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From: Rob Lievaart (Rob.Lievaart_at_[hidden])
Date: 2003-10-28 02:55:03

Hi Jessie,

> Well, I personally prefer a "large" socket exception
> hierarchy.
I do not have any "killer" arguments for or against it, I just
thought I'd mention my thoughts.

> > - Why the split into basic_socket and basic_socket implementation,
> > what is the use of that? All the members of basic_socket_impl
> > are virtual, but I don't see any case of wanting to replace this
> > with something else at runtime.
> > It looks to me like you are using it to share implementation between
> > basic_socket and server_socket, but wouldn't it be easier to
> > do this using a common baseclass. I could have missed it but
> > I see no use for the seperate implementation class.
> Well, there may be two implementations available in the system (normal
> socket API and WinSock on Windows, for example).
> If it isn't a member, then a base class can be used, as you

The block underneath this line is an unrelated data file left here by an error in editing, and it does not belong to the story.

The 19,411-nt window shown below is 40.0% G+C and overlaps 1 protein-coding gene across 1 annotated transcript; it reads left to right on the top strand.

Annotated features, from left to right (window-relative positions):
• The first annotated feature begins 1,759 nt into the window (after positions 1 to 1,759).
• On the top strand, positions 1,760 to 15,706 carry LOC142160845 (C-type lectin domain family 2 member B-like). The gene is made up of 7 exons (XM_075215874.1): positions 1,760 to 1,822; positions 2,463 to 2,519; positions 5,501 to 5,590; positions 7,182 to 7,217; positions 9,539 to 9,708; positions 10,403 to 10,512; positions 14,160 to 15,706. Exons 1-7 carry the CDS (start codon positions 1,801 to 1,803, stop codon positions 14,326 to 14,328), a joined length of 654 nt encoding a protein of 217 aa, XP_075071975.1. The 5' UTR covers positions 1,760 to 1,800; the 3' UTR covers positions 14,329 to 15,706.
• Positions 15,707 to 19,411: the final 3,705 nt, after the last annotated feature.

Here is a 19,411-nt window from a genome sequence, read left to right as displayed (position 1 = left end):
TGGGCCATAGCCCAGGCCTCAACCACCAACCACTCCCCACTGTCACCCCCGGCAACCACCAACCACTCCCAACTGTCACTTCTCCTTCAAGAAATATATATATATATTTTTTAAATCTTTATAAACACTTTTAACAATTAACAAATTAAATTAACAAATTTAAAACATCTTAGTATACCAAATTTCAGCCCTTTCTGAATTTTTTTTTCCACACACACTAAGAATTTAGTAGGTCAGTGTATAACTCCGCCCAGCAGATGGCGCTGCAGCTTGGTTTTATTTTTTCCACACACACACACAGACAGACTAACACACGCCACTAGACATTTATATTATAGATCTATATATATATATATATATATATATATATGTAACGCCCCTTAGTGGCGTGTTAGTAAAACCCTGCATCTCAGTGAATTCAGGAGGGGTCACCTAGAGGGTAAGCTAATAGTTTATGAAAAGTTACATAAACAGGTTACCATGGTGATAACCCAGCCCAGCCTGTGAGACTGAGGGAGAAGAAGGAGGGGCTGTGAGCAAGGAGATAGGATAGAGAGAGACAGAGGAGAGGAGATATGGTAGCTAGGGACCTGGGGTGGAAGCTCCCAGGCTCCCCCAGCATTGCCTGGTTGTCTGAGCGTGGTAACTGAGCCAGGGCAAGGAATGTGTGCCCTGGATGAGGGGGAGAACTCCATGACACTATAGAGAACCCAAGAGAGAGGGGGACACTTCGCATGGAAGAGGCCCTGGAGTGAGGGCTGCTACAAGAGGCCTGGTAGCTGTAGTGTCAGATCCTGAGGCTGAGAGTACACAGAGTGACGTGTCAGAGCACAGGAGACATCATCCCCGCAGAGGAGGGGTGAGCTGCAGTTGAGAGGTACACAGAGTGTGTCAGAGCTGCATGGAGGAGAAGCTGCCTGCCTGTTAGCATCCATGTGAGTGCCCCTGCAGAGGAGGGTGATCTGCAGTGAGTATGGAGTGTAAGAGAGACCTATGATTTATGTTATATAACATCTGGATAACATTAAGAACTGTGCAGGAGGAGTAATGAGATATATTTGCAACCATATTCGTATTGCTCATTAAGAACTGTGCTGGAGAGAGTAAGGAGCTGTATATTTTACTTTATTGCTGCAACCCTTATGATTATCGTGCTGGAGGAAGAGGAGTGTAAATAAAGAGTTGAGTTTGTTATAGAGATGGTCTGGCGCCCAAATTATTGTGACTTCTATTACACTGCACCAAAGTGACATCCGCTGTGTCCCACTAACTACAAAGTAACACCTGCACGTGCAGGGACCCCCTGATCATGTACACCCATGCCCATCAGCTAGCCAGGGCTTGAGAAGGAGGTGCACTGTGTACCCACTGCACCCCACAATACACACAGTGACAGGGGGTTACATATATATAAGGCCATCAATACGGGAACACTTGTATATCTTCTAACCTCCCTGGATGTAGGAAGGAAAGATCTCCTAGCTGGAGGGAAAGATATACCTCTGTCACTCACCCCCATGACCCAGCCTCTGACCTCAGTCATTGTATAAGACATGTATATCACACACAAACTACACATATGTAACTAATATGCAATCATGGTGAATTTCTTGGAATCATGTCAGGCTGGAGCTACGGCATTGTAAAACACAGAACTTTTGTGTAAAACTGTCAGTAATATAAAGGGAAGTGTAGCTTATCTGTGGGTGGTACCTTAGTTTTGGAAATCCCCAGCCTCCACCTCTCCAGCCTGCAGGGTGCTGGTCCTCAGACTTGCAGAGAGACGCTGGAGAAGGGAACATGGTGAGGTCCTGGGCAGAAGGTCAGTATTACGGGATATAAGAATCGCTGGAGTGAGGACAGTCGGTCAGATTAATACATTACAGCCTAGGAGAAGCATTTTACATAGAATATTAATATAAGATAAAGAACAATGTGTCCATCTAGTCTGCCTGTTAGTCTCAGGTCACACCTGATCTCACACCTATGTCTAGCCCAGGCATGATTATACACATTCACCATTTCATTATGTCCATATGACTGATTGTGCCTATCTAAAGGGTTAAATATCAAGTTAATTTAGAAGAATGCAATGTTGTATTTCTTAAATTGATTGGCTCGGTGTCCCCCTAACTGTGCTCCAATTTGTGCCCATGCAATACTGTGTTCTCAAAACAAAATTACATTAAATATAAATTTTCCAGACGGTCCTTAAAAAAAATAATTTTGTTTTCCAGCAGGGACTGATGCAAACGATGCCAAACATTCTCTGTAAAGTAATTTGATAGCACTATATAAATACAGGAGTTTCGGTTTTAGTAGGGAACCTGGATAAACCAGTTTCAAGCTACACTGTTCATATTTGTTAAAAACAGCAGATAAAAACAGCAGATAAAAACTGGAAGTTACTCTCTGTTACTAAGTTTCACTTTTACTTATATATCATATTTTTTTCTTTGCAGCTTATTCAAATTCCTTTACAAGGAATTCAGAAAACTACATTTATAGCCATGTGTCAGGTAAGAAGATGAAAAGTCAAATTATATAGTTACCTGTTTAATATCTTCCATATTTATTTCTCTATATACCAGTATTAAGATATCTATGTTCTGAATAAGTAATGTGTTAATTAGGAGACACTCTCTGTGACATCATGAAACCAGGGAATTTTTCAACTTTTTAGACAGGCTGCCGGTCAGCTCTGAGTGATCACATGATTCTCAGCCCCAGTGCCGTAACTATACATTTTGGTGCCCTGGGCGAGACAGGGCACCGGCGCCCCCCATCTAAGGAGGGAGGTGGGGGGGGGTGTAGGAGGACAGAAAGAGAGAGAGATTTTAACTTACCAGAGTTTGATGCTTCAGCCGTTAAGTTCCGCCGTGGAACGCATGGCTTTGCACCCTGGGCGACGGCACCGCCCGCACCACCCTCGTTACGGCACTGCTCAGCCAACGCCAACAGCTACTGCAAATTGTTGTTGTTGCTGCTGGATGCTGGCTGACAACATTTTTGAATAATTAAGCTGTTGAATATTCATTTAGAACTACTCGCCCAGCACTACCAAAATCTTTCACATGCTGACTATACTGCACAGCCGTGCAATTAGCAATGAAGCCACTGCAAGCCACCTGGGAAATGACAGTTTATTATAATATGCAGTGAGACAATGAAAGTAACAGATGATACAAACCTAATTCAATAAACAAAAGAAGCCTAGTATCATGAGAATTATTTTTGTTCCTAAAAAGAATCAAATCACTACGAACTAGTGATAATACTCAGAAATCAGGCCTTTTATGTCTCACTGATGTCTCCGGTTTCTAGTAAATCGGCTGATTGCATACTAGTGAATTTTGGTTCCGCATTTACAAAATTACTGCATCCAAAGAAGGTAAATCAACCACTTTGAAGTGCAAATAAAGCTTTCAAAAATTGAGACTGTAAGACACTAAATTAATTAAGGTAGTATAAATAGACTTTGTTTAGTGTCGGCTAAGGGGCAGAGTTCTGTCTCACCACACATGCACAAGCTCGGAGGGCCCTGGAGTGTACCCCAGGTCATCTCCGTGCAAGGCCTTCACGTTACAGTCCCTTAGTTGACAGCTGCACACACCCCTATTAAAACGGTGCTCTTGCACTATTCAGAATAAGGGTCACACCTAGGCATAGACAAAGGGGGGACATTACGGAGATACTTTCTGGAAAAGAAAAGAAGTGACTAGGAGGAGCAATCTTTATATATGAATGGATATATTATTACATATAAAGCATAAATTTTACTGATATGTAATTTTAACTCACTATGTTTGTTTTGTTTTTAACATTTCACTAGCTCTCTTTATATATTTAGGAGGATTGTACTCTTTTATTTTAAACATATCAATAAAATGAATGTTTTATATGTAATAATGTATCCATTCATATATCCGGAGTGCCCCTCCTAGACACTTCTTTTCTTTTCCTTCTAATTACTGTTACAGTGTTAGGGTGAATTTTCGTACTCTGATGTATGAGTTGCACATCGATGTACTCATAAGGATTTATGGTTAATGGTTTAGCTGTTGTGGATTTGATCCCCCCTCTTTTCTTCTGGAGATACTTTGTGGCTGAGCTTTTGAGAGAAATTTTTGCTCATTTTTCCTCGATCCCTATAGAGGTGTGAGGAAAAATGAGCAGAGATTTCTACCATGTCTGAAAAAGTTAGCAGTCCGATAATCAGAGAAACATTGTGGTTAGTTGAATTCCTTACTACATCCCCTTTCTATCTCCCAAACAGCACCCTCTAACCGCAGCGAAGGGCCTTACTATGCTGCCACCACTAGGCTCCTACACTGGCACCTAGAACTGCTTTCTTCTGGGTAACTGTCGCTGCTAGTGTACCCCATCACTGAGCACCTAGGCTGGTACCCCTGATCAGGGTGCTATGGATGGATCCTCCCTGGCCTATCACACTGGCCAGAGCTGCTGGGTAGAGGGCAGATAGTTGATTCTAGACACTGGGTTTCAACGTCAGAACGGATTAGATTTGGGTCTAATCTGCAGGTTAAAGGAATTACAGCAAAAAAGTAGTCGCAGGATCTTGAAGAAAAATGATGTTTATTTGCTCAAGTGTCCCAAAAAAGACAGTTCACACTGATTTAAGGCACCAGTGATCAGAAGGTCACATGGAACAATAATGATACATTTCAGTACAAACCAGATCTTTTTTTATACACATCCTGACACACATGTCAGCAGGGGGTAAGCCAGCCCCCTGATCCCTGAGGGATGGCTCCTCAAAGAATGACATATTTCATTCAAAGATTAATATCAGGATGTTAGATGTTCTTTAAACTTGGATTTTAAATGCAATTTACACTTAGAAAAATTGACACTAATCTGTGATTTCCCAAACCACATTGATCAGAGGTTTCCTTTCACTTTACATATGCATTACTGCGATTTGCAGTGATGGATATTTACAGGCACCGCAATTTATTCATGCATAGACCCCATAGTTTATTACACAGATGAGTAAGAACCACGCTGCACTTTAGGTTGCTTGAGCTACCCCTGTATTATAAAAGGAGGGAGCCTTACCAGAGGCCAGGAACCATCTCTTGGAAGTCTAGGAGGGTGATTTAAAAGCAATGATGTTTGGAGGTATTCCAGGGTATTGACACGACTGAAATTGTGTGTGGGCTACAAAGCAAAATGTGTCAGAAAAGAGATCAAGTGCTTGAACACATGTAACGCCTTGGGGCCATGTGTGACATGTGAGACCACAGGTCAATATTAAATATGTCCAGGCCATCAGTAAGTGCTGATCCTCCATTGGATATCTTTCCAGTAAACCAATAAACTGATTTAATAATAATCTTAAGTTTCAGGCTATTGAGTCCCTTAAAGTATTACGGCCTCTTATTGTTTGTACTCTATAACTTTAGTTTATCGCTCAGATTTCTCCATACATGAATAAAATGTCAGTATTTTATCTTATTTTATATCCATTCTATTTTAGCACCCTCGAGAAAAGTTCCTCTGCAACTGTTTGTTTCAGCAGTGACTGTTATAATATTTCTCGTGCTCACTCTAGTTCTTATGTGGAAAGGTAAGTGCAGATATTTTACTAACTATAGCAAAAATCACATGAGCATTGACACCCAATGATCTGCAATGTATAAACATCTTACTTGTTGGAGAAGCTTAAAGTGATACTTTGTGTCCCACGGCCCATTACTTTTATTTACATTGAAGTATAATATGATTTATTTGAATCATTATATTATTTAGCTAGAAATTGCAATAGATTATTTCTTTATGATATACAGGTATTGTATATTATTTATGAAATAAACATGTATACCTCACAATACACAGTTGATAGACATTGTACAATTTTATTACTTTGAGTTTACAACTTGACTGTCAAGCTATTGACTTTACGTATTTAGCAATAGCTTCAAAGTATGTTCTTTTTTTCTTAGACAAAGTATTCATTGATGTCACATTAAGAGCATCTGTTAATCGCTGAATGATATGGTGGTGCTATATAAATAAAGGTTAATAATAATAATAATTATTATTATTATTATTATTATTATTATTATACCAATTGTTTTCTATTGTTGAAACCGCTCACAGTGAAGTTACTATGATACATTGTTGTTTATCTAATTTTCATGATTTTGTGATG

> said. But then
> the implementation needs to be a template parameter in the
> basic_socket
> class to accomodate normal sockets and WinSock sockets. I'll
> also look into this.
Right, I allways use the BSD socket interface, so I forgot about
the other one.

> > - I see quite a few ifdefs related to the socklen_t type,
> > e.g.:
> >
> > #if defined( WIN32 )
> > int _NameLength = sizeof( address_type::native_t );
> > #else
> > socklen_t _NameLength = sizeof( address_type::native_t );
> > #endif
> >
> > These could be replaced by a single typedef somewhere. Makes
> > the code a lot simpler.
> >
> I only saw two of these, but you have a valid point. I'll
> also do this in
> one typedef.
Well, I didn't count them, I also saw (at least one) other that is around
a system call, but the only difference between the WIN32 and the other
version is a typecase either to socklen_t* and int* of one of the



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